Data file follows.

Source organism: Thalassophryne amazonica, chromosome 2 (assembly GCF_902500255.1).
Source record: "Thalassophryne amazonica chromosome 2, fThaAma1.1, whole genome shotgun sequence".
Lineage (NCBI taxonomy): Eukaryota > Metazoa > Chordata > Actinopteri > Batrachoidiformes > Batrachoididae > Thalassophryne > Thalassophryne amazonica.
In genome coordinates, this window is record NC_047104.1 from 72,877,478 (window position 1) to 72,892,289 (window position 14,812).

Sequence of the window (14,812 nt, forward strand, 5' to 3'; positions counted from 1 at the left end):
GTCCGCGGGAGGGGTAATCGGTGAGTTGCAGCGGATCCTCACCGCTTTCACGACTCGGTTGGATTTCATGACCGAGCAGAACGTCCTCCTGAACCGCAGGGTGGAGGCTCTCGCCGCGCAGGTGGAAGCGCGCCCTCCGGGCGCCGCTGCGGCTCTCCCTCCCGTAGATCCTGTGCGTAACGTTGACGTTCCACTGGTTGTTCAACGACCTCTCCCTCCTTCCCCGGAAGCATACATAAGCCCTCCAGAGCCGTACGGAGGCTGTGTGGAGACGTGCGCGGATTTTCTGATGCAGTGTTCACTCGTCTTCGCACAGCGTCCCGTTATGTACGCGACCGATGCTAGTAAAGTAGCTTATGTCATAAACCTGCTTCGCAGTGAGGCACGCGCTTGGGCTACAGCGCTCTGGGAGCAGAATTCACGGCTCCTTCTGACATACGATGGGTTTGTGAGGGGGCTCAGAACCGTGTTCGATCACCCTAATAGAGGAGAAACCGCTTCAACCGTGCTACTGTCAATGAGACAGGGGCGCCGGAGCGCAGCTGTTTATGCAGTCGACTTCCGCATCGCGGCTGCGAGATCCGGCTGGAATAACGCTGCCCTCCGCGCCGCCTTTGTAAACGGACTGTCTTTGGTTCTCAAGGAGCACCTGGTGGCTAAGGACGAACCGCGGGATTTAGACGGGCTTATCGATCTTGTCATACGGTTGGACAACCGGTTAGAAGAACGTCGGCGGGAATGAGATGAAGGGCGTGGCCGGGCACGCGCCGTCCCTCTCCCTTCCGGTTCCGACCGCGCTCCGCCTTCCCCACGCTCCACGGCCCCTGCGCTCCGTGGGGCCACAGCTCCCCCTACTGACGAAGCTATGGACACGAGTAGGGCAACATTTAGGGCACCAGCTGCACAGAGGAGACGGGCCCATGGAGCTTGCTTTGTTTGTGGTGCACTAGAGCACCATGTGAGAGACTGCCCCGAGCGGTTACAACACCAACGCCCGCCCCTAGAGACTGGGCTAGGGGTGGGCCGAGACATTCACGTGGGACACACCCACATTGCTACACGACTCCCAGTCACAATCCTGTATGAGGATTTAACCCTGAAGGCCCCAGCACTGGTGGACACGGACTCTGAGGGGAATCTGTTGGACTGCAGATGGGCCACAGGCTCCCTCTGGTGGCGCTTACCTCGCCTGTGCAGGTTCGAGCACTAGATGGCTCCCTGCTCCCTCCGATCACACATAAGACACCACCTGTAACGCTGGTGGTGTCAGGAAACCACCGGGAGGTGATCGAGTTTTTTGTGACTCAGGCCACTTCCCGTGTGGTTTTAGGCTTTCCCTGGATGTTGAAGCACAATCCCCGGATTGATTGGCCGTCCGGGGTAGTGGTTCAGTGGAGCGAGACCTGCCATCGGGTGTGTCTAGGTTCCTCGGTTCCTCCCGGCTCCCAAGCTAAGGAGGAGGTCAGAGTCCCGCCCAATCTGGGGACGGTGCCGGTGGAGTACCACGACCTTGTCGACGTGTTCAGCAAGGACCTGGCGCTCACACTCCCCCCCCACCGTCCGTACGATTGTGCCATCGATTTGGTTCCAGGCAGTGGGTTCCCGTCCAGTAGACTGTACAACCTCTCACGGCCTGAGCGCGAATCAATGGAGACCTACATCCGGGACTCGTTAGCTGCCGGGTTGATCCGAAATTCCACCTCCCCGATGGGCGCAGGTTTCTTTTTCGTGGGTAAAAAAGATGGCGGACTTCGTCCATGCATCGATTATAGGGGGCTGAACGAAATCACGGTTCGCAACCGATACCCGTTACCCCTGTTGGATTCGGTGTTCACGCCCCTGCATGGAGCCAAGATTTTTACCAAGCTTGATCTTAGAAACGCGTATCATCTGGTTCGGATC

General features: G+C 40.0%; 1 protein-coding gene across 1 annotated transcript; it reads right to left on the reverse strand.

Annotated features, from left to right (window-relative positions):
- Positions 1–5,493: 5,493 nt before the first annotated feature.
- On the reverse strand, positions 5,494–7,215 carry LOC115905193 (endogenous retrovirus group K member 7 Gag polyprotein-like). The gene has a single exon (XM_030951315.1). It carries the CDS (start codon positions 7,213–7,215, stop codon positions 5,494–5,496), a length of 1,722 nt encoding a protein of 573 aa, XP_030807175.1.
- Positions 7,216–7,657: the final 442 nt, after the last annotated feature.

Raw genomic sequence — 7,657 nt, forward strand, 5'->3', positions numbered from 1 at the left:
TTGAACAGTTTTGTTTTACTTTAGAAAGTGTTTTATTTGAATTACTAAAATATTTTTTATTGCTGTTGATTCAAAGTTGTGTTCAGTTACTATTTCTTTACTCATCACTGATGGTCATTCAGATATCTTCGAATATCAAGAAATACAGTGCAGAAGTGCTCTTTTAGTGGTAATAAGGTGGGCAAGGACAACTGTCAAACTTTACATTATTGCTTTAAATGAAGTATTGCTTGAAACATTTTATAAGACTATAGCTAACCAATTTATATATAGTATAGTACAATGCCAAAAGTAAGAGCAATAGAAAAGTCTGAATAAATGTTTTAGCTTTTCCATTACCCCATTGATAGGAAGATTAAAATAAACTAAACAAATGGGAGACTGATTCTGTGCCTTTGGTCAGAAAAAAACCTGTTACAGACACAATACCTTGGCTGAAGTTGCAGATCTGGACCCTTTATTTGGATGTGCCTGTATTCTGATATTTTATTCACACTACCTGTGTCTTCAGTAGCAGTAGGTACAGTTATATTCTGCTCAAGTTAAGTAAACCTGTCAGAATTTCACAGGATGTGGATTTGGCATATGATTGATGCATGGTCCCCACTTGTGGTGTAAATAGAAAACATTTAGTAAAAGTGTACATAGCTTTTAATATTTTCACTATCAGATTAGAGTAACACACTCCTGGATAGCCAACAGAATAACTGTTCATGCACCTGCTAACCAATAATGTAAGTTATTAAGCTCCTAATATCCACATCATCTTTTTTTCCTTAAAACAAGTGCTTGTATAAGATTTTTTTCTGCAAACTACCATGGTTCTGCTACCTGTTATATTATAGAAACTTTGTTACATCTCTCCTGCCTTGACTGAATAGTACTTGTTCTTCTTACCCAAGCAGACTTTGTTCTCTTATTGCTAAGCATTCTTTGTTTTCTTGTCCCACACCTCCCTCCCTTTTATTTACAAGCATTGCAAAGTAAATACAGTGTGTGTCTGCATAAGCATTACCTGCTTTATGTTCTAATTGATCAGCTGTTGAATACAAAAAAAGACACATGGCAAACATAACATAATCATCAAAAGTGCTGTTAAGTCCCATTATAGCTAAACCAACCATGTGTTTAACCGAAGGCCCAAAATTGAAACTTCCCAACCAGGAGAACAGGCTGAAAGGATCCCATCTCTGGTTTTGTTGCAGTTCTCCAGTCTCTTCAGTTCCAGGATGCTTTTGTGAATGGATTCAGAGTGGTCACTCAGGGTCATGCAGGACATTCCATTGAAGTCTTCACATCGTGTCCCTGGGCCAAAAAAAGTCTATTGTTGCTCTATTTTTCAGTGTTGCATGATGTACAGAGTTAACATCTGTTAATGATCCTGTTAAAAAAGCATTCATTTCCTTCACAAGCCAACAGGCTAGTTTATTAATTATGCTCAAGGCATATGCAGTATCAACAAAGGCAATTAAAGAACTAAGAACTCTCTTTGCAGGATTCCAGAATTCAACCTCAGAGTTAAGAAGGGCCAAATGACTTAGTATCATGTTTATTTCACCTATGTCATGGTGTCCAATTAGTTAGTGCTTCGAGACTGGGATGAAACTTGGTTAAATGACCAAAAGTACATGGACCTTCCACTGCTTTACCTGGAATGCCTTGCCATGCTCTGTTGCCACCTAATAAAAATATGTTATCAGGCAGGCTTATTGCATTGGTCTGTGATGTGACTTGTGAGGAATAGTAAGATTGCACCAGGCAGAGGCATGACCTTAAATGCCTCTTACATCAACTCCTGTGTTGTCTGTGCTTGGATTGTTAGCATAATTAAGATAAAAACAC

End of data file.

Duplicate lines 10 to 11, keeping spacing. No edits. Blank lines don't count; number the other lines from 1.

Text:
- On the reverse strand, positions 5,494–7,215 carry LOC115905193 (endogenous retrovirus group K member 7 Gag polyprotein-like). The gene has a single exon (XM_030951315.1). It carries the CDS (start codon positions 7,213–7,215, stop codon positions 5,494–5,496), a length of 1,722 nt encoding a protein of 573 aa, XP_030807175.1.
- Positions 7,216–7,657: the final 442 nt, after the last annotated feature.